At the Netherlands Food and Consumer Product Safety Authority (NVWA), the number of reports of contaminated food has tripled in the last three years. The food watchdog suspects that companies are afraid of a damaged image and therefore turn to the NVWA faster, says microbiologist Coen van der Weijden on Saturday in conversation with the AD.
In 2015, around a thousand reports were received about pathogenic bacteria such as listeria and salmonella. In the past year that number rose to around 3200 reports, while the NVWA expects the increase to continue this year.
Van der Weijden emphasizes that food quality within the Netherlands has not deteriorated. "In recent years there has only been extra attention for checks and that is reflected in the results."
'Public assessments for slaughterhouses contribute to an increase in reports'
Since 2018, assessments of slaughterhouses have been made public. According to Van der Weijden, the NVWA spends half of its capacity on controlling the slaughterhouses, which subsequently gives companies an additional reason to guarantee food safety indoors. "Otherwise they are hung on the virtual pillory and run the risk of losing customers."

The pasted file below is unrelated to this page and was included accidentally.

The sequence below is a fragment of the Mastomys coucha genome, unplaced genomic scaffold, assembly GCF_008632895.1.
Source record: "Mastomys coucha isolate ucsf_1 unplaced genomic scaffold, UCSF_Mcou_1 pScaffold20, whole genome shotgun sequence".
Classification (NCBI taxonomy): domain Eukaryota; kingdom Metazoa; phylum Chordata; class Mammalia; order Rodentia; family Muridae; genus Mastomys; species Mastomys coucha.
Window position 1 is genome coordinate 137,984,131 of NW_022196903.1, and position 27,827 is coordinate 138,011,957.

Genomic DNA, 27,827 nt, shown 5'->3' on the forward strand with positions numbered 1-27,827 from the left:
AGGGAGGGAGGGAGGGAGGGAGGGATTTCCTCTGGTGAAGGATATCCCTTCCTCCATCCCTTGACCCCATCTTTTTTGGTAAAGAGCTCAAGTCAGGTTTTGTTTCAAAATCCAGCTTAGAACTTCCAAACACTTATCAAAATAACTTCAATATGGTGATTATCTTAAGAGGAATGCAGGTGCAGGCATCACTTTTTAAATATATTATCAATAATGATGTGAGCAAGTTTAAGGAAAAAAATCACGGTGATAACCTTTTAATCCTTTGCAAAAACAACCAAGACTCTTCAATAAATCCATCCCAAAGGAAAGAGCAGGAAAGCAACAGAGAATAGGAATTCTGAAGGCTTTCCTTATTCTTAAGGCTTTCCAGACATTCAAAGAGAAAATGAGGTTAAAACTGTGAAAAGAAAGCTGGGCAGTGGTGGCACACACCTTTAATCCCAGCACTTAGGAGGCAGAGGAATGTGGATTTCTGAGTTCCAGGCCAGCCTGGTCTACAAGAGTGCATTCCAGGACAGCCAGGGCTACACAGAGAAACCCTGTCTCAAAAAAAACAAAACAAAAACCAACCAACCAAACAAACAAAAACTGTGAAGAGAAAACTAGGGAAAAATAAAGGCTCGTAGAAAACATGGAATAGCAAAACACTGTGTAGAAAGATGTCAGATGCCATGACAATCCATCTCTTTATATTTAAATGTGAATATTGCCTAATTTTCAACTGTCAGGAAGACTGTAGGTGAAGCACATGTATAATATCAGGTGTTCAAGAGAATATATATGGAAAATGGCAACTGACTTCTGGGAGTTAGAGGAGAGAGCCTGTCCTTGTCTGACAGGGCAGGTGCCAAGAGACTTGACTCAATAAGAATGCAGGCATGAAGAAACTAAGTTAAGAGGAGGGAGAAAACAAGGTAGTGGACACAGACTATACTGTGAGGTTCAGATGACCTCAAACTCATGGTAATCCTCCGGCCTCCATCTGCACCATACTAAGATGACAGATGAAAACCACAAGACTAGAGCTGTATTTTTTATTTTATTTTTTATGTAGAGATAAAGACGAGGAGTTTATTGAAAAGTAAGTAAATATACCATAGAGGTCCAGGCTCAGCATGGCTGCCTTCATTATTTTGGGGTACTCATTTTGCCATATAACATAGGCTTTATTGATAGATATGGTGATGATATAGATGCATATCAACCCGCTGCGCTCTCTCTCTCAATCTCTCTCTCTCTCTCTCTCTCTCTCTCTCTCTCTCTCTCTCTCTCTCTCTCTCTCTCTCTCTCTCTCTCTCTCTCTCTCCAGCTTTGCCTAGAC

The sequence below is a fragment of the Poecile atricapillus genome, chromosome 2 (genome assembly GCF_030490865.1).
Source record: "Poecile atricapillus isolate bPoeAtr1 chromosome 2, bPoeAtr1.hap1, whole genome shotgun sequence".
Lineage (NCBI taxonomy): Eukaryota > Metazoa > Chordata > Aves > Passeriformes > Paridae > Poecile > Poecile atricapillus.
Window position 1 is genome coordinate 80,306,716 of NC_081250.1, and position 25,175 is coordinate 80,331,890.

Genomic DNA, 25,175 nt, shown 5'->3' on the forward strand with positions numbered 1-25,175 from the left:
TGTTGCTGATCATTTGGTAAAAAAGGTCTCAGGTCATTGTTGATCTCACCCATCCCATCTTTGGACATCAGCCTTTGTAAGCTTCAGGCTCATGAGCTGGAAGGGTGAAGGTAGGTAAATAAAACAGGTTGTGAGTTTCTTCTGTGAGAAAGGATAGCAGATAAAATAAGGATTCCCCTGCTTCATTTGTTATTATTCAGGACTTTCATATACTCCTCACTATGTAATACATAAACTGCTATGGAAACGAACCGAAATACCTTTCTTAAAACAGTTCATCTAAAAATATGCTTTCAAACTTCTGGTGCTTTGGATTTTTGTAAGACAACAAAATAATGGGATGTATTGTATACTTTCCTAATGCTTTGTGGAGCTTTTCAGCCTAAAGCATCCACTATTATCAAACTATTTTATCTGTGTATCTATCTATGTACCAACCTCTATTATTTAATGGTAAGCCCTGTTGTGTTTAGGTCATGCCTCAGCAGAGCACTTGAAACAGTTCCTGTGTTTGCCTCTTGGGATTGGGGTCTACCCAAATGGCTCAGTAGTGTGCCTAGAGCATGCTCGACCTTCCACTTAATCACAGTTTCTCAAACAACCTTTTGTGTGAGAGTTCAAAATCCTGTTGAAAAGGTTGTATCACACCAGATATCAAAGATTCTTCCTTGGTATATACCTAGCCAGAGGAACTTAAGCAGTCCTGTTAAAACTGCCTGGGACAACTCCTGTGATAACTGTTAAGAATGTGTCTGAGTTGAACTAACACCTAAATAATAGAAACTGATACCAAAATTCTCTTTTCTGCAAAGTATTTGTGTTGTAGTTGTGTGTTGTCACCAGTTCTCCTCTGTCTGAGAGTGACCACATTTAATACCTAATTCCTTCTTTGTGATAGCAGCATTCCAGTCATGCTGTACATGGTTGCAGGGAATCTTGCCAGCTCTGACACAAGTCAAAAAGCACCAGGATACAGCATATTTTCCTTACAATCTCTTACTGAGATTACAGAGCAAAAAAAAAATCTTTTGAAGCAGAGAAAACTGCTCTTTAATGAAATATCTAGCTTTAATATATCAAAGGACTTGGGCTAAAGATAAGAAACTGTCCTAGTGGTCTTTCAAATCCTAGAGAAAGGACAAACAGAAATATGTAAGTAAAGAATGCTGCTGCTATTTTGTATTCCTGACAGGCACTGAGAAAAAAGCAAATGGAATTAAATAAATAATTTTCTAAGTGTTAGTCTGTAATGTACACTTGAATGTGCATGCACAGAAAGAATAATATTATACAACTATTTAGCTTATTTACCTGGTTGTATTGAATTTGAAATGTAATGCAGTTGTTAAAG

For example, meat products manufacturer Offerman came up with a profit warning in October, after a listeria infection had come to light in the Aalsmeer factory. The bacterium is said to have cost the lives of three people and caused a miscarriage. The factory remains closed until the NVWA has approved the production location again.
According to Van der Weijden, the meat manufacturer has had bad luck. "Such a check remains a snapshot. Your side doesn't check everything. Probably they couldn't have prevented it."
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